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Abstract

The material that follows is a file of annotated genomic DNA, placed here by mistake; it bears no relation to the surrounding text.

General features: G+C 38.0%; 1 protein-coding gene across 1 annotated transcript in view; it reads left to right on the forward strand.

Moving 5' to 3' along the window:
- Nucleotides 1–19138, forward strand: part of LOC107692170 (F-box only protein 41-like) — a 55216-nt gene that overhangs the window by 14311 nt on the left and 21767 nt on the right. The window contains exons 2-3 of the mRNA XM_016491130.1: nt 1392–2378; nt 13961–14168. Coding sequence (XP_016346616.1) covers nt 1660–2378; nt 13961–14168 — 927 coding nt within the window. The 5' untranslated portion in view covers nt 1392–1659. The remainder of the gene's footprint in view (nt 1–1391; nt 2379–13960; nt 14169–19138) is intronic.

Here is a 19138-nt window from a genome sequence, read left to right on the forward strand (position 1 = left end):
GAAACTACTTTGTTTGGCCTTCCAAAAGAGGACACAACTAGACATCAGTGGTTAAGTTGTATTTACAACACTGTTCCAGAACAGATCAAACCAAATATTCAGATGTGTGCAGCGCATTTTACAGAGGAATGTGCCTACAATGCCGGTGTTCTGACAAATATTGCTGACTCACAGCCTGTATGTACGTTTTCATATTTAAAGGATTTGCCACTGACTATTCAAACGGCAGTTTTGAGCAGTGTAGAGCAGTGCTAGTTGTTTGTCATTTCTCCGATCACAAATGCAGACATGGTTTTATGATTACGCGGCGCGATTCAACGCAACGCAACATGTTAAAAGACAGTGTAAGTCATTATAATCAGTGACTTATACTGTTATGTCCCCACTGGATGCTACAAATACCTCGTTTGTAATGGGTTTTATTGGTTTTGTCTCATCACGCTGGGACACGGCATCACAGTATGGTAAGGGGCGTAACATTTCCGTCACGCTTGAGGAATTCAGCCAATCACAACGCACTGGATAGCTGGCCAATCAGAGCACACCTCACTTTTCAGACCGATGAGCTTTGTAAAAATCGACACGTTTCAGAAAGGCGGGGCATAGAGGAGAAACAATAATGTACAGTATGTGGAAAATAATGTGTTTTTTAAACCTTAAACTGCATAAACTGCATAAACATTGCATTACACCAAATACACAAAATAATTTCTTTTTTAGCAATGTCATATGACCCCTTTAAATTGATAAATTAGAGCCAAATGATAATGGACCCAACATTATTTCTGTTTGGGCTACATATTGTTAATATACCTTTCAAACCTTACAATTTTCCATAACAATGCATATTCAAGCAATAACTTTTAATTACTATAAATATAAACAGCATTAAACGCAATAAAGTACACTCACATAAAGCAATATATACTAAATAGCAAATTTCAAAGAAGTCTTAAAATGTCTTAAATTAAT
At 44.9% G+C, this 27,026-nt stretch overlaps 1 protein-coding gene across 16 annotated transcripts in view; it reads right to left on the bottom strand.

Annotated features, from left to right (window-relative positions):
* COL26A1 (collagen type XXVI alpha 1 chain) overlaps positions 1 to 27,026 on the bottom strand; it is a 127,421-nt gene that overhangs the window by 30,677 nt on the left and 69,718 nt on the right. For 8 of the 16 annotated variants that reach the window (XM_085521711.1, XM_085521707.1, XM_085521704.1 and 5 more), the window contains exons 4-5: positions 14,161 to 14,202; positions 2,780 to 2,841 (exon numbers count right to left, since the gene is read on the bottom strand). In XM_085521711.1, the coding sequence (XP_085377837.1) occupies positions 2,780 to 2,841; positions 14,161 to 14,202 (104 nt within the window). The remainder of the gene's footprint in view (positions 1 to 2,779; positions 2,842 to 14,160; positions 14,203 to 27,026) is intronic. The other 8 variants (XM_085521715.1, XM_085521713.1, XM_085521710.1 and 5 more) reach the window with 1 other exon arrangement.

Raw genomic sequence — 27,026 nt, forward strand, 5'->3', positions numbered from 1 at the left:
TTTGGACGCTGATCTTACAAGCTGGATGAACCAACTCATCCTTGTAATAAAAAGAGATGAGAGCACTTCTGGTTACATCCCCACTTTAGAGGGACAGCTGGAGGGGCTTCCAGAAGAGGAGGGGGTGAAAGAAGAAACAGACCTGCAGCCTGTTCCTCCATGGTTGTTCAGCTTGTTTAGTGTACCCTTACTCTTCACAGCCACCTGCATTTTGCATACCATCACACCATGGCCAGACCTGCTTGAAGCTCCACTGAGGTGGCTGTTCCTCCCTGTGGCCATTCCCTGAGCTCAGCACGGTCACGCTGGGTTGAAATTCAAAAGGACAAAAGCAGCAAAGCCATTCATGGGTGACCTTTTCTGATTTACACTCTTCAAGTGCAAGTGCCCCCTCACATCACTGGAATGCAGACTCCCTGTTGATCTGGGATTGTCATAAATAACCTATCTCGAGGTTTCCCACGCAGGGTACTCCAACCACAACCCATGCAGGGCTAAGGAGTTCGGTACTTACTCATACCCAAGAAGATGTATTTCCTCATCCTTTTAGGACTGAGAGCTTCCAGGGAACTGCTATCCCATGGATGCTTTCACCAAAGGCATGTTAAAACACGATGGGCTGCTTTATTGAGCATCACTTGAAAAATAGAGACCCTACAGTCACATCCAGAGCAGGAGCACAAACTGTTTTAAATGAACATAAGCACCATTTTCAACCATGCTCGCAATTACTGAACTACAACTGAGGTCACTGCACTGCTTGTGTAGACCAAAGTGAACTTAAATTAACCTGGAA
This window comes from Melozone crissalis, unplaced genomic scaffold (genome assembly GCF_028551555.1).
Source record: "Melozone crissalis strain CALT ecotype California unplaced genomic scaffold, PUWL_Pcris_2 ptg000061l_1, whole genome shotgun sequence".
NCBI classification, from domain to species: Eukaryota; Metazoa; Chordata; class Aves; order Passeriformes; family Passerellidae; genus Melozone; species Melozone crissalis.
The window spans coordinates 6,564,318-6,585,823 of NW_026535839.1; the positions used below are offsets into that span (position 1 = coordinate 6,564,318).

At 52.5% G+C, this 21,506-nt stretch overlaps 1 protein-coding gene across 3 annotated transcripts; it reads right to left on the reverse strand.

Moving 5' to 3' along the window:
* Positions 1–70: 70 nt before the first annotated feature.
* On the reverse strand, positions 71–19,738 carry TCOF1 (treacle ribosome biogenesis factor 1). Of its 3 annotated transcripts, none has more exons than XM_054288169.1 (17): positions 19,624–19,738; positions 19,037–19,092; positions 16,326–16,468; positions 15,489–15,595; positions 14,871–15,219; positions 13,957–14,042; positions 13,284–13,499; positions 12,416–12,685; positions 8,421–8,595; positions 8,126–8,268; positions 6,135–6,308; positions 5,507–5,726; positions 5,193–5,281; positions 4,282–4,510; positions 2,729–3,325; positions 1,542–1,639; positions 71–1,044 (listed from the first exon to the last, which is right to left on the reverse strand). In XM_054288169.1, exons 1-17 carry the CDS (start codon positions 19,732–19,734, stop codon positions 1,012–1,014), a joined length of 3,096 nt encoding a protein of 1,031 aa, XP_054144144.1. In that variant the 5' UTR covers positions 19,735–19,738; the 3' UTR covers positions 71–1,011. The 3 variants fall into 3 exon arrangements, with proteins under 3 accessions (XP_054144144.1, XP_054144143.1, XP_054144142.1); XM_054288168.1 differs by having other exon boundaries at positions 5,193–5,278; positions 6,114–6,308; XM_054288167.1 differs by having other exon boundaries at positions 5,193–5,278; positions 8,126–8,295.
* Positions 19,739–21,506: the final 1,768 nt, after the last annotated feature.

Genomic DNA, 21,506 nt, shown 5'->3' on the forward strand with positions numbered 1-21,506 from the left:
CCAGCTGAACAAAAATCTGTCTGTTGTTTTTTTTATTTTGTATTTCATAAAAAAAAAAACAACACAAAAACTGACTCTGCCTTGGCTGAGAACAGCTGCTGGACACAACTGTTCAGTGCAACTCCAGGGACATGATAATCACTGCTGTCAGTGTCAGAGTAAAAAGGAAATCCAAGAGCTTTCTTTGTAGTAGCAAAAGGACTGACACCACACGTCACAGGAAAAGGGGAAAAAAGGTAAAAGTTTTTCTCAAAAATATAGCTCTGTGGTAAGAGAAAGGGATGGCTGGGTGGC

The sequence and nature of Quaternary events have been determined principally from evidence in coastal sections, cave sequences and extensive spreads of unconsolidated sediments in the Somerset and Avon lowlands. Correlation is hampered by their isolated nature and scarcity of samples for dating. It is generally agreed that Southwest England was not overrun by Pleistocene ice sheets. Fragmentary evidence for the encroachment of an ice sheet along the present north coast, from the Isles of Scilly to north Devon, is, however, widely recorded. It takes the form of giant erratics on shore platforms (e.g. Saunton), possible glacigenic gravels (Isles of Scilly, Trebetherick and Lundy Island) and glacial deposits (Fremington) (Stephens 1973). This has led to the notion that the most extensive of the Pleistocene ice sheets reached its southernmost limit at or near the north Devon and Cornish coasts.

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